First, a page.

Presentation on theme: "Use of NCIT Distance learning in OH teaching and education : Canadian experience Dr Louis Patry MD FRCP (C) Montréal Public Health Direction McGill University."— Presentation transcript:
Use of NCIT Distance learning in OH teaching and education : Canadian experience Dr Louis Patry MD FRCP (C) Montréal Public Health Direction McGill University Health Center
From the pen to the computer An evolution to improve the diffusion of knowledge!
The routes to India Christopher Colombus 1492 Vasco de Gama 1499
A world to rediscover New words Globalisation Cyberspace Cyberlearning Cyberentreprise
Customer’s service: the new route to India Luggage lost during a flight from Montréal Toronto India ?
Objectives of the presentation To review the influences of the socio- economic changes on the practice of Occupational Health To describe the Canadian distance education and learning experience in Occupational Health To assess the place of the NCIT in the future needs of training in Occupational Health
Influences of the socio-economic changes on the practice of Occupational Health
The occupational physician: a witness of the working conditions throughout the centuries
The industrial revolution : the working conditions in the textile factories and mines
Industrial revolution : the beginning of mass production
New health problems Psychoneurosis Occupational cramps Craft palsies Occupational palsies Professional spasms Telegrapher’s cramp
The glorious years The Americans with Disabilities Act ( ADA) The Occupational Safety and Health Act ( OSHA )
New realities of Occupational Health Practice NCIT revolution Global economy Increasing mobility of the industrial production Outsourcing of Occupational health services Emergence of new Occupational health issues The changing of the workforce
Distance education training: a new teaching approach From the traditional to the virtual class
Distance education learning Modalities Self-learning Modification of the professor-student link Rigorous planning Use of an information and communication system
Objectives Experiment and establish a distance education training program in occupational health Develop an innovative training approach base on Internet use Establish a solid basis for sustainable collaboration in Ooccupational health
Teaching committee (representative from each participating University) Regional coordinator (Benin University ) Teaching coordinator (McGill U.) Structure Management Committee Supervise the adaptation of the course content Collaboration to the choice of teachers Support the student learning and the realisation of research project
Course content preparation Adaptation of the McGill course content McGill Physical agents Industrial Hygiene Epidémioly Ergonomic Practice occupational Health Chemical and biological agents U. de Lille II Professional disease Toxicology U. Hassan II Casablanca Occupational safety practice intensive workshop 1998 U. Cheikh Anta Diop, Dakar Intensive workshop 2000 6 participating countries, 12 registered students Morocco, Senegal, Guinea, Côte-d’Ivoire, Benin, New Caledonia One diploma Master degree in Occupational health MSc McGill University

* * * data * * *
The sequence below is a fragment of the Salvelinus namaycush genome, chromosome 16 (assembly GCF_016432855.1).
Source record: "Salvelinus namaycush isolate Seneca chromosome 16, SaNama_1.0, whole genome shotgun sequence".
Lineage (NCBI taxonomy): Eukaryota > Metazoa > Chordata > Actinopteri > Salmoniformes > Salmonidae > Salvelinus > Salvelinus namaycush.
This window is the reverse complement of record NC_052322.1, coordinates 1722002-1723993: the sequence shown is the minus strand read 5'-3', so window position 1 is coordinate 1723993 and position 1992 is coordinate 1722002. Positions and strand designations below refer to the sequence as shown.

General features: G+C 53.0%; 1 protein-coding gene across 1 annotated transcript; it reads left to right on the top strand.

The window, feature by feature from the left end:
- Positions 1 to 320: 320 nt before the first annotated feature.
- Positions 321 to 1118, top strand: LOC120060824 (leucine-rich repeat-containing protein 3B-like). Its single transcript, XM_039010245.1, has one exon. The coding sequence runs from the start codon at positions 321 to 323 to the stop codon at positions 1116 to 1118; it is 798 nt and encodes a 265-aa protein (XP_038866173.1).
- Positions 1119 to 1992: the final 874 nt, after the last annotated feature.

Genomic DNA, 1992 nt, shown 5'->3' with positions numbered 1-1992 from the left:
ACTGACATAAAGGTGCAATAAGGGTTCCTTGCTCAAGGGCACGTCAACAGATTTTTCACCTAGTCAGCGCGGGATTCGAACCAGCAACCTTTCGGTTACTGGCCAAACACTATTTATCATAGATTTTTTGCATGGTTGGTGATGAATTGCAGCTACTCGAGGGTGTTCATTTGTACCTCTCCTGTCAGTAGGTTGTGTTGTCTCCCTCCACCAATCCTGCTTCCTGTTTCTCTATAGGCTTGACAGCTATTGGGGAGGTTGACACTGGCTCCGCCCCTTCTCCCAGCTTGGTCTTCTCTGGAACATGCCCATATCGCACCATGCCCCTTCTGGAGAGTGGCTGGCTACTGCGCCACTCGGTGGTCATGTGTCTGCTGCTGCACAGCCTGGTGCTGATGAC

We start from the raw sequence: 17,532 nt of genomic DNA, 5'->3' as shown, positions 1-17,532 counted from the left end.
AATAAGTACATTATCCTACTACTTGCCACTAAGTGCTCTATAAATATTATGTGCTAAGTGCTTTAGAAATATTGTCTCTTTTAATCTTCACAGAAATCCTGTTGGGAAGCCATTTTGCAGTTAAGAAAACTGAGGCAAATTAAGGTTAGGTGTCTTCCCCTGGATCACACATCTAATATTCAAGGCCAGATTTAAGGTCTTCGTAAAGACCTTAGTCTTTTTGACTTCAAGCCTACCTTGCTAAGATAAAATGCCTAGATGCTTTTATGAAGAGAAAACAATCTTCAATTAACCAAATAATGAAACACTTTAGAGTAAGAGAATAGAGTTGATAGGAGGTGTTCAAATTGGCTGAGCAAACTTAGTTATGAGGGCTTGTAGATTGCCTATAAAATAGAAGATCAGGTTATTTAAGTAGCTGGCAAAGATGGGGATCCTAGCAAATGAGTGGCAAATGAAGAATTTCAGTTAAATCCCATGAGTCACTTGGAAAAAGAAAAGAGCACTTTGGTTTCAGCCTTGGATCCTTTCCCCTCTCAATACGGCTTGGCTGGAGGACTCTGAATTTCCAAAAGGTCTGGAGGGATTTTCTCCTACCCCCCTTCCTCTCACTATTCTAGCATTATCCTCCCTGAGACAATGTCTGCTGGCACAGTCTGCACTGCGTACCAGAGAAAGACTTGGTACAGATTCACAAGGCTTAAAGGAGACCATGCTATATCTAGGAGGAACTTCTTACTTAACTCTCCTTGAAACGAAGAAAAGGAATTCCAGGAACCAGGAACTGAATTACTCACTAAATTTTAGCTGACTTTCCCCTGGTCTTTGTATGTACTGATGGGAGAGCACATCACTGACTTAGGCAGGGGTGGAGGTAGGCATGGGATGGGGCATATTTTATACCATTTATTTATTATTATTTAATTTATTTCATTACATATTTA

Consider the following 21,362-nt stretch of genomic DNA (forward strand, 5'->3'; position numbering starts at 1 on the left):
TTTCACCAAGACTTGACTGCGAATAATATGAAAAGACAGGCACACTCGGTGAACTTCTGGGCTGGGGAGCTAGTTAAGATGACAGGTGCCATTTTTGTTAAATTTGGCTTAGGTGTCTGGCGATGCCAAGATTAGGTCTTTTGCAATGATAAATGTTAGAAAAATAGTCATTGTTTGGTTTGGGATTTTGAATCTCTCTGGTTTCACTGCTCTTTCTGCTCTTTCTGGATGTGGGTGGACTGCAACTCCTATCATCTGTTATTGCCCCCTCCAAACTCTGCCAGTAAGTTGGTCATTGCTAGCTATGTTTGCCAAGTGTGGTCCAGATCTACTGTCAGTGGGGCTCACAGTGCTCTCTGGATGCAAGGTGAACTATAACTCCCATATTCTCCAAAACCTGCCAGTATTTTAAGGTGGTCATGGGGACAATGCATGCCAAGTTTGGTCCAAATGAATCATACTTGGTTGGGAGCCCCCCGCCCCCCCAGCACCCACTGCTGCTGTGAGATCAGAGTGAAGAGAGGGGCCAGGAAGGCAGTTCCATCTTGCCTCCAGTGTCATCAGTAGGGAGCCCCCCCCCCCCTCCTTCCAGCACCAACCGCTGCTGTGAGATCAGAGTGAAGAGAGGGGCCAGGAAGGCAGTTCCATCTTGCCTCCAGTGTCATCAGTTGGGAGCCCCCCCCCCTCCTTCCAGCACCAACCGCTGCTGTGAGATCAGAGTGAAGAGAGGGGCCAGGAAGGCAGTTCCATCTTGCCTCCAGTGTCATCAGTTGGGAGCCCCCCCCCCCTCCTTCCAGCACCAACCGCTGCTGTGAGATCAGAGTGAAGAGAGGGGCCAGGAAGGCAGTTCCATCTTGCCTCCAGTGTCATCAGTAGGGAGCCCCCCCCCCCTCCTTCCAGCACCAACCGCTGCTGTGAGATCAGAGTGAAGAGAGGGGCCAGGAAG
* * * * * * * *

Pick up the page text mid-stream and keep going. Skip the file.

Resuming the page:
Results Difficulties Organisation: setting up the infrastructure Technology : Computer and Internet use Distance education modalities Modification of the professor-student link Learning by objectives Respect of deadlines Lack of scientific articles in French.
FORST and communication vehicles Difficulties with the postal system Experimentation of NCIT A difficult beginning
FORST The NCITs : The most important : a person to person communication !
FORST: outcomes of the project New certificate in occupational health based on the FORST model Integration of the FORST learning approach in the training program in occupational health Improvement of the abilities of the student to assess occupational health issues African network in occupational health
Occupational health in the 21st century Learning needs
Occupational Health in the 21st century Ethnic and demographic changes Transfer of mass production to the developing countries New structures of the Companies Globalisation Improvement of the technology
Percentage of the working force among people aged between 55 et 64 year old (OCED)
Proportion of people older than 65 years old among the general population (G8 countries ) 2005 : 20 -30 % 2030 : 35–50% 2050 : 40-70 % The most concerned countries are: Japan, Italy, France and Germany
OECD Strategy to improve employment for the over 50s Lifelong learning Working promotion Effective re-employment services and support Improve health and security at work Reinforce the measures to reduce discrimination at work
Impacts of a virtual working set-up Modification of the organization at work Increasing part-time work Increasing insecurity at work Job transfer
Future learning needs in Occupational Health Mental health Work organisation Risk communication Management Diversity of the workforce Assessment Preventive approaches Multidisciplinary work
Training in occupational health Few graduated students The attractive power of training in Occupational health is weak Mean age of the candidates is high Physicians become interested in occupational medicine some years after graduating from medical school In Canada the specialty in Occupational medicine will become a sub specialty of Internal and Community medicine
The training in Occupational health must be reviewed ! (National Academy of Sciences) Development of innovative approaches of training in Occupational Health Promotion of distance education training based on the NCIT use Reinforcement of collaboration between universities.
Conclusion Through the centuries Occupational health has been always modulated by the socio- economic challenges.
A future reality: an occupational physician or a nurse at work